DC: Mountaineering and ice climbing with Arc’teryx

Alina Zagaytova only had two weeks’ vacation for her Everest attempt, so while she waited for a clear summit day she distracted herself by working remotely–from base camp.

Alina, a local lawyer, summitted Everest in 2017. It was the last peak she needed for the Seven Summits Challenge. 

What makes Alina even more interesting, especially in a city full of career-driven people (no one ever moved to DC for the great skiing), is that she trained for and completed the Seven Summits while holding down a job as a lawyer. Not to mention, she trained in DC, whose highest point is a full 410 feet above sea level — only 70 times smaller than Everest!

Photo by Colin Rex.

In December, Alina shared her training trips and recounted her Seven Summits experience. To prepare, she took up running, swimming, and climbing, and regularly ran up hills with a tire tied around her waist. She spent as much time as possible out at Old Rag, and did some hypoxic training, like sleeping in a low-oxygen tent or biking with a mask, to get used to pushing hard at elevation. She also escaped to Colorado whenever she could.

The process, she admits, is not cheap, between the training, the gear, and the expeditions themselves. The average cost, she joked, was probably equivalent to the down payment on an apartment.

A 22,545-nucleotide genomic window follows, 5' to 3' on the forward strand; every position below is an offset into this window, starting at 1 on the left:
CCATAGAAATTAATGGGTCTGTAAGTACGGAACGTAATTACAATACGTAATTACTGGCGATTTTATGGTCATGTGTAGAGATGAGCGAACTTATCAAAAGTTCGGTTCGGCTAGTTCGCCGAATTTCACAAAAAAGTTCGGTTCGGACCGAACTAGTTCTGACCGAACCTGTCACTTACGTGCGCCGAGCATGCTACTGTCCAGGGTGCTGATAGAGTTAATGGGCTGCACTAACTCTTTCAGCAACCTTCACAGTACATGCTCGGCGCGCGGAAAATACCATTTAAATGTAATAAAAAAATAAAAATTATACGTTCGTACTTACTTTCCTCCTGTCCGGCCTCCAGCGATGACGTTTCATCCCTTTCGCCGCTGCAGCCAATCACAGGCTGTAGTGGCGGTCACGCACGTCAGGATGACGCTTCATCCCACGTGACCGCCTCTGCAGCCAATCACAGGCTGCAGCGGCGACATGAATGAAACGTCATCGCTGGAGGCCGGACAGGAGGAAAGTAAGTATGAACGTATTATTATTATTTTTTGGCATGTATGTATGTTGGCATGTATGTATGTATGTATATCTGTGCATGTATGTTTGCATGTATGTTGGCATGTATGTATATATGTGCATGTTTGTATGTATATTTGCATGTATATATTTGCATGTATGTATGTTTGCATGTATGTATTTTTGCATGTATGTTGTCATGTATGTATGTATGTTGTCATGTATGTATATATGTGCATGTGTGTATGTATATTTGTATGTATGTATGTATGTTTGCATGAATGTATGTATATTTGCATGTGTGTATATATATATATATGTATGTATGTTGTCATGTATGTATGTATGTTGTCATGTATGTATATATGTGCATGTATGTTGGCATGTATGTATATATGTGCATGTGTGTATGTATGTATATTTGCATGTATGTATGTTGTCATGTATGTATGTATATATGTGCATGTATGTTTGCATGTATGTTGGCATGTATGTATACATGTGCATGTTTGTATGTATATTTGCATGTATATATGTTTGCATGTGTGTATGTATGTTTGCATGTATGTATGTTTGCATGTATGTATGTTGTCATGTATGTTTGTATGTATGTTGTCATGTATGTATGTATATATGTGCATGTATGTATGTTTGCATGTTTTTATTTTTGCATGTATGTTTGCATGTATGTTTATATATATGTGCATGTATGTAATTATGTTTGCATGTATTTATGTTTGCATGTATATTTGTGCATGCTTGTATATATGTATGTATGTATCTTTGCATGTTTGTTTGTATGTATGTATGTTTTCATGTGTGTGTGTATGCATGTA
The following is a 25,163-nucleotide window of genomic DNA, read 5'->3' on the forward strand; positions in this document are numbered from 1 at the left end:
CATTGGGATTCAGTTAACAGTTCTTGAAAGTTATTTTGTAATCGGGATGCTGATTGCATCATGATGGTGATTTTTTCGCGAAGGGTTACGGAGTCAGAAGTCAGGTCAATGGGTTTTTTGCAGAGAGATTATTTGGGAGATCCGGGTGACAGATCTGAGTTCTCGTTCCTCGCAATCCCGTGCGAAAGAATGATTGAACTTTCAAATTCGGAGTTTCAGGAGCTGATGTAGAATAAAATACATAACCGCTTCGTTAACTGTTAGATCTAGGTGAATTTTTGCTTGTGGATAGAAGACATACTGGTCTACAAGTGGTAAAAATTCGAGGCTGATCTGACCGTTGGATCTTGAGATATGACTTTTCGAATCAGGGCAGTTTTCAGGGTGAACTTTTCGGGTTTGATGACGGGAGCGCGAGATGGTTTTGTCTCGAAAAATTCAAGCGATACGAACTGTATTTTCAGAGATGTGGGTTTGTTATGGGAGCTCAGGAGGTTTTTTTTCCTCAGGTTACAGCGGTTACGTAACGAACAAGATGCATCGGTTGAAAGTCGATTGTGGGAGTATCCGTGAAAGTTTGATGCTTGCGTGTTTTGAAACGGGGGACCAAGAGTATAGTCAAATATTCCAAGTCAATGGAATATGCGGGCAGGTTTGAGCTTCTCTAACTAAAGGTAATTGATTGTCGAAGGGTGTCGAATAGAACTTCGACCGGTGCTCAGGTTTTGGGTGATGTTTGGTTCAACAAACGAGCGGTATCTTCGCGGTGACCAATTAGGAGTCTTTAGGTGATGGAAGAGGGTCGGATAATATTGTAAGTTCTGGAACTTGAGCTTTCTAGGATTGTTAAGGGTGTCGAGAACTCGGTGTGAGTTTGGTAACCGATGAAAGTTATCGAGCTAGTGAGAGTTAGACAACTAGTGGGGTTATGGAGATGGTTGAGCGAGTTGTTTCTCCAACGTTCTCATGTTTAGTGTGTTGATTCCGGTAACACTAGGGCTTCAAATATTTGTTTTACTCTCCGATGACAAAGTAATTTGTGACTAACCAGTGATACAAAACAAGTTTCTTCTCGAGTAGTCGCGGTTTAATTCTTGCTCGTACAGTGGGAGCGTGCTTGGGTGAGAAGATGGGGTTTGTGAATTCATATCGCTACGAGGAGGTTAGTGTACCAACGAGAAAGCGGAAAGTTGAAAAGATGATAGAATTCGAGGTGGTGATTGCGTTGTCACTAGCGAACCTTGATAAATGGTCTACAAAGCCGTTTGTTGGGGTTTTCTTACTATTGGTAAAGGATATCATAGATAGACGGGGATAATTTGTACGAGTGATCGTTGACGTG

Photo by Colin Rex.

Other considerations include figuring out what food works for you — you don’t want to be testing this at 16,000 feet — and finding the right partners. She recalled the summit pitch on Denali, the hardest of the seven, she said, and how trust in her partners was critical.

“You’re roped up, and if one person falls, the only thing the partner can do is literally jump off the other side,” she said.

She also admitted that in tough stretches, her mantra is often: “oh shit, don’t die.”

Now that she’s completed the Seven Summits, Alina is focusing on rescue techniques and improving her technical climbing — and in fact, she returned to Mappy Hour in February to talk about ice climbing with local competitive climber Alex Novikov.

Alex talked about his experience at this year’s Ouray Ice Competition, and took us through some of the gear he’s using now. Training locally can be tough, he said, because DC winters aren’t always the best for ice, but he recommends White Oak Canyon in Shenandoah. Part of the skill of ice climbing, Alex said, is being able to assess whether the ice is good, so it’s important to be patient and wait for the right conditions–even if that means hiking for 6 hours to find ice, as he once did.

We learned a ton at these last two Mappy Hours, and we’re grateful to Alina and Alex for their expertise, Arc’teryx for the space and partnership, the American Alpine Club and City Kids for helping connect our community to new opportunities, Sierra Nevada for the beer, and YOU, our Mappy members, for turning out in a big way for City Kids in December. (Ryan left with three boxes of gear and a few hundred dollars that all goes straight to helping kids get outside. Awesome.) Can’t wait to do it all again in March.

Photo by Colin Rex.


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